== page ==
Achievement Award upon Houston artist Richard Stout. It was a fitting tribute to a remarkable Texan who has worked diligently over these last six decades to produce a body of work of extraordinary quality. It was also an acknowledgement of Stout's contributions to the growth and vitality of the Houston art scene over the last half of the twentieth century through his distinguished career as an art instructor at the Museum School and The University of Houston.
While this award was a well deserved honor for the artist, it also constituted a significant milestone for CASETA, representing the first time that this pre-eminent art history association formally recognized the career accomplishments of an abstract expressionist painter in Texas, and especially one who came to prominence in the latter half of the twentieth century. Stout's expressionist modes are a long way from the impressionist renderings of the 1920s or regionalist paintings of the 30s and 40s which have been most often associated with "Early Texas Art". However, Stout's style of painting and life-long fluency as an artist have been every bit as influential on the Texas art scene during his time, as were those of preceding Texas masters, such as Frank Reaugh, Julian Onderdonk, or Everett Spruce (one of Stout's own teachers), during their respective periods.
CASETA's embrace of Stout and his modernist tendencies indeed constitutes an advancement in the study of "Early Texas Art". It is made possible through the genius of a "rolling timeline" which the organization wisely incorporates into its definition of the field (a definition which includes artists working within the state 40 years prior to present day). The elasticity of this definition seems a worthy and insightful contribution, and one consistent with the organization's mission, as it affords opportunities for constant advance in the study and documentation of Texas art history. To this end, CASETA's acknowledgement of the artist firmly establishes Richard Stout and his modernist peers among the ranks of "Early Texas Artists"; and, accordingly, Stout's own strong record of achievement establishes him as a living master of Lone Star Expressionism.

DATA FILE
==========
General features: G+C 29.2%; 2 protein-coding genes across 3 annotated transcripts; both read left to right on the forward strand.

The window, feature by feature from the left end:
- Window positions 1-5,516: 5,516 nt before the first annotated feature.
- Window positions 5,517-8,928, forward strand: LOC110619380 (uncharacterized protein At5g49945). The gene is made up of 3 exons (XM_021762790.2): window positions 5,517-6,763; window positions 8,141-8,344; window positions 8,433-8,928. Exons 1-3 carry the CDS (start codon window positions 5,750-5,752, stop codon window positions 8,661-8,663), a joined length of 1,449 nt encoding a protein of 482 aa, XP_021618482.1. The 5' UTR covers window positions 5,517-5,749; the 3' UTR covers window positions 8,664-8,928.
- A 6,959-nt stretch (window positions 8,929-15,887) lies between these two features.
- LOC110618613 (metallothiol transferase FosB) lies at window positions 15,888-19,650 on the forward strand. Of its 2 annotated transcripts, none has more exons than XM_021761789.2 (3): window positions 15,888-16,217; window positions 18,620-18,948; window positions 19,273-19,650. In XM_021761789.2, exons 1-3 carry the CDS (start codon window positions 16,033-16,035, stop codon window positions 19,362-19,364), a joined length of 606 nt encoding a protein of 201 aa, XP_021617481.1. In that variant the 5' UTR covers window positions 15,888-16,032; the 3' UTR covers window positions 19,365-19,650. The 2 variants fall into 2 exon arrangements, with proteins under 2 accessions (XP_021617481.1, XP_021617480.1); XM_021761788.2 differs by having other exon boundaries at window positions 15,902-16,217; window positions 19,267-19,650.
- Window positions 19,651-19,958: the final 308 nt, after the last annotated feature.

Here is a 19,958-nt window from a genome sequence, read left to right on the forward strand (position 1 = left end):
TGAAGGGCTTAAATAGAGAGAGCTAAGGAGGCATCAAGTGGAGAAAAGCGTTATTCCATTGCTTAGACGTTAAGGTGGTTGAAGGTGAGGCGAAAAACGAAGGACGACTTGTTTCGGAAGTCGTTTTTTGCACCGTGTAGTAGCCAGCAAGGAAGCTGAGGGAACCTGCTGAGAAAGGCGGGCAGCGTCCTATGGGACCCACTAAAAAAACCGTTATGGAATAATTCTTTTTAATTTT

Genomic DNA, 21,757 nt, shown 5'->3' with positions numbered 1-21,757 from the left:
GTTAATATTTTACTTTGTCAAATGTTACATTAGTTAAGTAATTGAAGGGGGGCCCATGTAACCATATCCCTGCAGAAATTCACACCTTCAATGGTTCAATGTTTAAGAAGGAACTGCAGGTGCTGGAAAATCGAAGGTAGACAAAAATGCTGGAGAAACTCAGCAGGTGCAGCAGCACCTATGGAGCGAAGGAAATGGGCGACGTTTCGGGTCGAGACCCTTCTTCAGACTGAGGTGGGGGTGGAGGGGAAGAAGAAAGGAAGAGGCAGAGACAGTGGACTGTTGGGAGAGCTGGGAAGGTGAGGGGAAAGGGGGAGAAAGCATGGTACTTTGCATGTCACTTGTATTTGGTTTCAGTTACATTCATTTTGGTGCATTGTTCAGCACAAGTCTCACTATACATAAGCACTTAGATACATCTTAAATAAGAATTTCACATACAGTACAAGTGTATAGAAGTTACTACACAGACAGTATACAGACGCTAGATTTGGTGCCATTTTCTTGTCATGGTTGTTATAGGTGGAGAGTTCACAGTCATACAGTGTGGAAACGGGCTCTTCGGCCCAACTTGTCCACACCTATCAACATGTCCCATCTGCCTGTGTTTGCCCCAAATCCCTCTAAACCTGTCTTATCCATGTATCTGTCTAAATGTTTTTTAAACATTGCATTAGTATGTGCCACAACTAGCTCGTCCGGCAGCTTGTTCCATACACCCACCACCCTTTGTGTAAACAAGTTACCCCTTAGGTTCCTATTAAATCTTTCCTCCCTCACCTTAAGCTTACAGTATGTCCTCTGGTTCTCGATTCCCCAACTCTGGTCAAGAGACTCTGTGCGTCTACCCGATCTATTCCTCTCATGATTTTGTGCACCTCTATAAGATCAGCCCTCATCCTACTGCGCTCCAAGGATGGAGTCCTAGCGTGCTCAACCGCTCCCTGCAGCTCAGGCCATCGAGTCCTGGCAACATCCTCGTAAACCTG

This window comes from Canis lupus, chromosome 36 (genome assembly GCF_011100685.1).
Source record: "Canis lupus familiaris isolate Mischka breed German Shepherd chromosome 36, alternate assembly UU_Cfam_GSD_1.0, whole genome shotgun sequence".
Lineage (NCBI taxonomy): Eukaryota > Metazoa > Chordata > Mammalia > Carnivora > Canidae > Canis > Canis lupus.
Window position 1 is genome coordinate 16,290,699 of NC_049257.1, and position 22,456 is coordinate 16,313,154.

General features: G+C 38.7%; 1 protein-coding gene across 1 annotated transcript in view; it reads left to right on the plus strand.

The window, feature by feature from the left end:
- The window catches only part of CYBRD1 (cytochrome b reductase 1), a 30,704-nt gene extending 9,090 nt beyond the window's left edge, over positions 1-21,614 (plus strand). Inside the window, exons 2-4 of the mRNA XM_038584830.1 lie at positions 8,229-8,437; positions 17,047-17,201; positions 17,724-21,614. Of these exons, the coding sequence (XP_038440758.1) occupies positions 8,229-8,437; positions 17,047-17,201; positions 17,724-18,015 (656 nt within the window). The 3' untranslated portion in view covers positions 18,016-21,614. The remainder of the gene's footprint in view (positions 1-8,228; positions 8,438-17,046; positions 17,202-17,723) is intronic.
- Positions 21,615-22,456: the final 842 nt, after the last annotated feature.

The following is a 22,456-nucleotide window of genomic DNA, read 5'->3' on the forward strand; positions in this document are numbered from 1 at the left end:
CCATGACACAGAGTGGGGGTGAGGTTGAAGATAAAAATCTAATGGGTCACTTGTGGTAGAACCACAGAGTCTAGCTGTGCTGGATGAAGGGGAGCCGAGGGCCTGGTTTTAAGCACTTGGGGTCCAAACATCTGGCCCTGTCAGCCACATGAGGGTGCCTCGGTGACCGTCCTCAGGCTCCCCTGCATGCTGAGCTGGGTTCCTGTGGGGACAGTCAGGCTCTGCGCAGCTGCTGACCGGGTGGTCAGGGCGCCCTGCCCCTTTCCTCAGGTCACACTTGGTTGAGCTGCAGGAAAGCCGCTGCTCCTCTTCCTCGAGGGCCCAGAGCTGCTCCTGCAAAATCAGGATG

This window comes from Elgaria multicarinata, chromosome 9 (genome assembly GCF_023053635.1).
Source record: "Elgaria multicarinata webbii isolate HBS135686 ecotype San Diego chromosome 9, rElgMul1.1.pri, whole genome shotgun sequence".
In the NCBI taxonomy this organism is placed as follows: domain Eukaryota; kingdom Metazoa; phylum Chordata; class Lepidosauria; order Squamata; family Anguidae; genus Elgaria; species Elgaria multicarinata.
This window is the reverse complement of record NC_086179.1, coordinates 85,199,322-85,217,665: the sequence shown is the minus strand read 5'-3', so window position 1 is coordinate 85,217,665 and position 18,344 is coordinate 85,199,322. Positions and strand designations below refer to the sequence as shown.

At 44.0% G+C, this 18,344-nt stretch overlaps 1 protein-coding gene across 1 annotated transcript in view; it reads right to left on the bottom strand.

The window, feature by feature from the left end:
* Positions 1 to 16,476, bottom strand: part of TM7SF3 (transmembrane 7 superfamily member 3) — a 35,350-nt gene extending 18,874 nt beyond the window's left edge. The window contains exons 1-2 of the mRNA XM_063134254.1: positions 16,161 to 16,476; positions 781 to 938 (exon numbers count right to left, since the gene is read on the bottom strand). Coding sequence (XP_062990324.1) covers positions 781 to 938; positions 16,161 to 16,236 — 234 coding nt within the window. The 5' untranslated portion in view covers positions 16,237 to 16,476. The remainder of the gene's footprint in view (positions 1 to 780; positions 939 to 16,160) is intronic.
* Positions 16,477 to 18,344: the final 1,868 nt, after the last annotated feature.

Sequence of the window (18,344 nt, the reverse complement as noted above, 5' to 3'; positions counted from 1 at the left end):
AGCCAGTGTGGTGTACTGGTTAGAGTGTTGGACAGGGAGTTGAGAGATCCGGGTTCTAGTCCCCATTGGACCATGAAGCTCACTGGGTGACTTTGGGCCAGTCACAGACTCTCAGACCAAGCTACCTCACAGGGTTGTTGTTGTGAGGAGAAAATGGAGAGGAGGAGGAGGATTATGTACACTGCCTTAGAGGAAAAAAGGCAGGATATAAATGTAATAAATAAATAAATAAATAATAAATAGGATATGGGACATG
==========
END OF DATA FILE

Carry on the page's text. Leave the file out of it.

Fire Storm, 2010
Owned by the artist
For the record, Richard Stout is a native Texan, born in Beaumont in 1934 and a product of public schools within the city. After completing undergraduate studies at the Art Institute of Chicago, he returned to Texas in 1957, settling in Houston and into a lifelong career as professional artist. In Houston, Stout exhibited initially at the Cushman Gallery (1957-58), the New Arts Gallery (1958-60) and later at The Meredith Long Gallery (1960-85). In 1958, he became a member of the faculty at The Museum School of the Museum of Fine Arts, Houston, teaching art there for almost a decade and serving as Interim Dean of the School in 1965-66. In 1969, the artist received his MFA from the University of Texas at Austin, and joined the art faculty at The University of Houston, serving from 1969-1995.
In addition to his gallery affiliations, Stout's works have frequently been shown in important juried exhibitions throughout his career, including one-man shows at The Contemporary Arts Museum, Houston; The Kansas City Art Institute; The McNay Museum of Art, San Antonio; and The Museum of Southeast Texas, Beaumont. Stout has also been shown in group exhibitions at The Museum of Fine Arts, Houston; The Dallas Museum of Art; The Witte Memorial Museum, San Antonio; The Menil Collection, Houston; The Delgado Museum, New Orleans; The Denver Museum of Art; The Butler Institute, Youngstown, Ohio; and The Art Institute of Chicago among others. His works are found in the permanent collections of the most prestigious museums in Texas including The Museum of Fine Arts, Houston; The Dallas Museum of Art; The Menil Collection; and The McNay Museum.
Thus, it is upon these impressive credentials that Richard Stout earned CASETA's Lifetime Achievement Award in 2010. While he is officially an "early Texas artist", Richard Stout continues to produce magnificent art work in his Houston studio. And this, of course, leads us full circle and back to the conundrum of whether such present output can actually constitute "Early" Texas art at all. The answer is up for lively debate; and while in the larger scheme of world affairs it may actually be of little importance, there's the potential of great fun in the search! Isn't it just like a Texas modernist, however, to confound our mental models and challenge paradigms of classification? Compare Blue Gibraltar, painted in 1957, with Fire Storm, done in 2010.